Osborne's run of luck continues as he dodges a triple-dip

The return of the economy to growth, however anaemic, allows the Chancellor to maintain the narrative that the UK is "healing".

George Osborne is currently enjoying that most precious of political commodities: luck. Having narrowly avoided an increase in the deficit earlier this week, the Chancellor has now dodged a triple-dip recession. The ONS's first estimate of GDP for Q1 of this year suggests that output rose by 0.3 per cent, three times greater than the 0.1 per cent forecast by most economists. 

Economically speaking, it makes little difference whether output is found to have marginally grown or marginally shrunk. The figures are revised by an average of 0.4 per cent and the economy is now merely the same size as it was six months ago. But the politics are all important. For Osborne, growth, however anaemic, allows him to maintain the narrative that the economy is "healing". Expectations have been so downgraded that any rise in output is now welcome. 

The return of the economy to growth will help the Tories to maintain the political momentum that they have enjoyed in recent weeks. At the same time, it will add to the pressure on Labour to outline a clearer alternative to the coalition's programme. Even after a double-dip recession, the loss of the UK's AAA credit rating and countless missed borrowing targets, polls show that Osborne and Cameron are still preferred as an economic team to Ed Miliband and Ed Balls. By two-to-one (59-29 per cent), the public still believe the cuts are necessary and by 36-24 per cent, they still blame the last Labour government more than the coalition for them. In the three years since the government came to power, these ratings have failed to shift in Labour's favour. This fact, combined with the prospect of a sustained period of growth, is one reason why, for the first time in months, Tory MPs are starting to believe that they can win in 2015. 

Chancellor George Osborne leaves Downing Street on April 10, 2013 in London. Photograph: Getty Images.

George Eaton is political editor of the New Statesman.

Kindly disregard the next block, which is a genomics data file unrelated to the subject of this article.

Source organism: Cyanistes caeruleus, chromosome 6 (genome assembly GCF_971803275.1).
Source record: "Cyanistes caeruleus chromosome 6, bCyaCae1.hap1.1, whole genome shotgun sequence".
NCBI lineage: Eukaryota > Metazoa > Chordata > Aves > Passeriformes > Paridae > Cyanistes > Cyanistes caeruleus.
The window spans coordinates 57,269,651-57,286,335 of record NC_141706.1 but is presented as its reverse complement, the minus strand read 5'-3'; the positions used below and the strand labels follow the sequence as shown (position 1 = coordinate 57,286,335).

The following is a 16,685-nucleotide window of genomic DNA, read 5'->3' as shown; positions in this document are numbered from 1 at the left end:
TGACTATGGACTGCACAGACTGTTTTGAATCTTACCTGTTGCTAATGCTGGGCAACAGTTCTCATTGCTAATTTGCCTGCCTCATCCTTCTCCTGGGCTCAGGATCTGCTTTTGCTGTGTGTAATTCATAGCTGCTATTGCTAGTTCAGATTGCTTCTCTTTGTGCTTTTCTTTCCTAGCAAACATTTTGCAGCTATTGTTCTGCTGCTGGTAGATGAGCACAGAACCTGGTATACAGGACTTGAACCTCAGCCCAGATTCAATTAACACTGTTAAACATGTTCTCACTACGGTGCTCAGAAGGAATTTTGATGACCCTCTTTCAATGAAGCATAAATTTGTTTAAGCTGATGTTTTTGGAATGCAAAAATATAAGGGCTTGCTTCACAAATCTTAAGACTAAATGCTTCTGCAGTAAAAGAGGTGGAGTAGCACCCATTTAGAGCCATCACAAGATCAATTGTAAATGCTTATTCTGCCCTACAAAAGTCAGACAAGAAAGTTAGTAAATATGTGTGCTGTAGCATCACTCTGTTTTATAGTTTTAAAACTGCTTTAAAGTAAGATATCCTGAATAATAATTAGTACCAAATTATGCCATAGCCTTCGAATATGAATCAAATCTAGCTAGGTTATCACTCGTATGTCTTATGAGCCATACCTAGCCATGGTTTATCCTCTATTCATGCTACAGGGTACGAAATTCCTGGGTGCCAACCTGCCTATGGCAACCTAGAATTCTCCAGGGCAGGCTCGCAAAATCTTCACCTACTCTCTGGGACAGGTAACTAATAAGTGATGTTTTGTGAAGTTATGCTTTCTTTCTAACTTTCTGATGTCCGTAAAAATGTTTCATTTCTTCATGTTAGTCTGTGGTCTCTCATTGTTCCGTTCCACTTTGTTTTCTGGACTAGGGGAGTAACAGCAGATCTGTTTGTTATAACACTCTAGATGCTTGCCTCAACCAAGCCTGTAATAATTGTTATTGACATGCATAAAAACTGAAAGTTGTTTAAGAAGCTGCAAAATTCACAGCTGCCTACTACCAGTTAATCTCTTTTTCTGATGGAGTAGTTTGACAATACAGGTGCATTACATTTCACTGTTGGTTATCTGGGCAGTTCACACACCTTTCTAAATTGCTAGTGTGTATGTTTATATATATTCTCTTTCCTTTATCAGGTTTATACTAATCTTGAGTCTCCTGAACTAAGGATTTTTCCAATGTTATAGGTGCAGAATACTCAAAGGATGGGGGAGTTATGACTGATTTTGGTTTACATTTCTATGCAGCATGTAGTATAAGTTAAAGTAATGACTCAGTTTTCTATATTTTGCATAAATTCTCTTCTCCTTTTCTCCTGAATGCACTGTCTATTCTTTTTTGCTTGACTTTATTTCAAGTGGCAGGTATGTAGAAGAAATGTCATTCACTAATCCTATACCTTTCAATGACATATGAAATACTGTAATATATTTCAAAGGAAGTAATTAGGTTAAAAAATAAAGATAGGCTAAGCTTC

Getty
Show Hide image

Italian PM Matteo Renzi resigns after referendum No vote

Europe's right-wing populists cheered the result. 

Italy's centrist Prime Minister Matteo Renzi was forced to resign late on Sunday after he lost a referendum on constitutional change.

With most ballots counted, 60 per cent of Italians voted No to change, according to the BBC. The turn out was nearly 70 per cent. 

Voters were asked whether they backed a reform to Italy's complex political system, but right-wing populists have interpreted the referendum as a wider poll on the direction of the country.

Before the result, former Ukip leader Nigel Farage tweeted: "Hope the exit polls in Italy are right. This vote looks to me to be more about the Euro than constitutional change."

The leader of France's far-right Front National, Marine Le Pen, tweeted "bravo" to her Eurosceptic "friend" Matteo Salvini, a politician who campaigned for the No vote. She described the referendum result as a "thirst for liberty". 

In his resignation speech, Renzi told reporters he took responsibility for the outcome and added "good luck to us all". 

Since gaining office in 2014, Renzi has been a reformist politician. He introduced same-sex civil unions, made employment laws more flexible and abolished small taxes, and was known by some as "Europe's last Blairite".

However, his proposed constitutional reforms divided opinion even among liberals, because of the way they removed certain checks and balances and handed increased power to the government.

 

Julia Rampen is the editor of The Staggers, The New Statesman's online rolling politics blog. She was previously deputy editor at Mirror Money Online and has worked as a financial journalist for several trade magazines.